Break the formal link between British courts and the European Court of Human Rights

in order to

imit the use of human rights laws to the most serious cases,

a promise that turns the stomach of most Liberal Democrats I know committed to universal rights.

Perhaps if the plans did not, as former Attorney General Dominic Grieve described, contain “a number of howlers” the Conservatives would be less convinced by the need for reform or even the prospect of their success. I don’t claim to be more than a law student (and a procrastinating one at that) and but here I’m going to contribute some brief comments taken from a year of public law essays.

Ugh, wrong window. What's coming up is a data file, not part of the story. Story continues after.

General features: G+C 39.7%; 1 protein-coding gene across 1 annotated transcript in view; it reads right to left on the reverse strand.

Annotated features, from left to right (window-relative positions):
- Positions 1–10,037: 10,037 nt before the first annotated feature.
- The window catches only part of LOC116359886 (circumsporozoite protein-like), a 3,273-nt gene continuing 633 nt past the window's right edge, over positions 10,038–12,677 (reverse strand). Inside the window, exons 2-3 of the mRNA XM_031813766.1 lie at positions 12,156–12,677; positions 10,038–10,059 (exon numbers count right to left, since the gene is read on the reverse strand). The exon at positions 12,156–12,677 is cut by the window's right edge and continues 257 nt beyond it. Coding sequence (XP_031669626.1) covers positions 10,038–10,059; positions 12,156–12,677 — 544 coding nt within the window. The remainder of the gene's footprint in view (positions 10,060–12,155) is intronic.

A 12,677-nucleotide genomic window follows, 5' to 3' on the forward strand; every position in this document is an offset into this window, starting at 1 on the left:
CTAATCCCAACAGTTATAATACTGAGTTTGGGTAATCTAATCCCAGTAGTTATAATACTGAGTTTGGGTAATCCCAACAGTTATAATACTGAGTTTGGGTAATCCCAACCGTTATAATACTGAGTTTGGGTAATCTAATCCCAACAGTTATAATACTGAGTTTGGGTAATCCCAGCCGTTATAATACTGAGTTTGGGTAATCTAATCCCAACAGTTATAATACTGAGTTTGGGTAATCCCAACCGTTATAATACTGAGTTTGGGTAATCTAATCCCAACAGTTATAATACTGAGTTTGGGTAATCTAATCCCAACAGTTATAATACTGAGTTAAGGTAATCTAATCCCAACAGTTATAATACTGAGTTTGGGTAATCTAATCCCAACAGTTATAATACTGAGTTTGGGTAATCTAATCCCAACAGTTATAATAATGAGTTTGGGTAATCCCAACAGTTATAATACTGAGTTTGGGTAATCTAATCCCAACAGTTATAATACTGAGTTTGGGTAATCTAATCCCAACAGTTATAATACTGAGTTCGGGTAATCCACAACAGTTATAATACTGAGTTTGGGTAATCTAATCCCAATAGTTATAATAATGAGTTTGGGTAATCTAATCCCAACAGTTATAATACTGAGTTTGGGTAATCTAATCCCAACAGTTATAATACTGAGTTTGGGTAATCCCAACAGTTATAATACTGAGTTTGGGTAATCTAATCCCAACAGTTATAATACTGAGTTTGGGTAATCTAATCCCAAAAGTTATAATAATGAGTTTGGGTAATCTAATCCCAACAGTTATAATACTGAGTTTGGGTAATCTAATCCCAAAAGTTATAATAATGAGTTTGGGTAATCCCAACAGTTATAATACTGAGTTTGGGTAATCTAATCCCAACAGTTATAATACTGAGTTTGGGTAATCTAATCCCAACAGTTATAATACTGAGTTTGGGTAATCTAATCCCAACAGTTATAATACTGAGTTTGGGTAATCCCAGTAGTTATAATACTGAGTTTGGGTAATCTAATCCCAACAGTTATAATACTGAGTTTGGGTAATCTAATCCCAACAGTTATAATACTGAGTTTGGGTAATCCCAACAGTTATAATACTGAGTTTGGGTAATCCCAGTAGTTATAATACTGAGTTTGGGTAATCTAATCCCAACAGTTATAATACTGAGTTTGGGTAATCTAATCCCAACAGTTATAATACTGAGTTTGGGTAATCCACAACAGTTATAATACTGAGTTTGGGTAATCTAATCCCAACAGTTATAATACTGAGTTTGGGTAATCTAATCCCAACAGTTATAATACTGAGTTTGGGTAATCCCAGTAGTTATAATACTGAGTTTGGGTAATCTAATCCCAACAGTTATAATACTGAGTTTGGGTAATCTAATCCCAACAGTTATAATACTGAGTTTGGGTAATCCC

Firstly, the Human Rights Act has been fundamentally significant. It lets us in the UK rely on our rights in the European Convention on Human Rights in UK courts for the first time, increasing human rights cases significantly including detention, immigration, privacy, voting and so much more. Until the Act, these cases had to exhaust UK courts and then if UK law prevented judges from upholding these rights they could take their case to the European Court of Human Rights – a process than took about 5 years.

Posted in Op-eds | 22 Comments

Opinion: Human Rights – A call to arms

“David Cameron will launch a 100-day policy offensive…” states the Sunday Times, reporting on the Conservatives’ predicted assault on Europe and Human Rights just days after they secured the most surprising election victory in living memory.

While Liberal Democrat and Labour Party opinion-formers are calling for internal debates on the future of their respective parties, the Conservatives are moving in and preparing to push through legislation that is dangerous, destructive and most of all, frightening.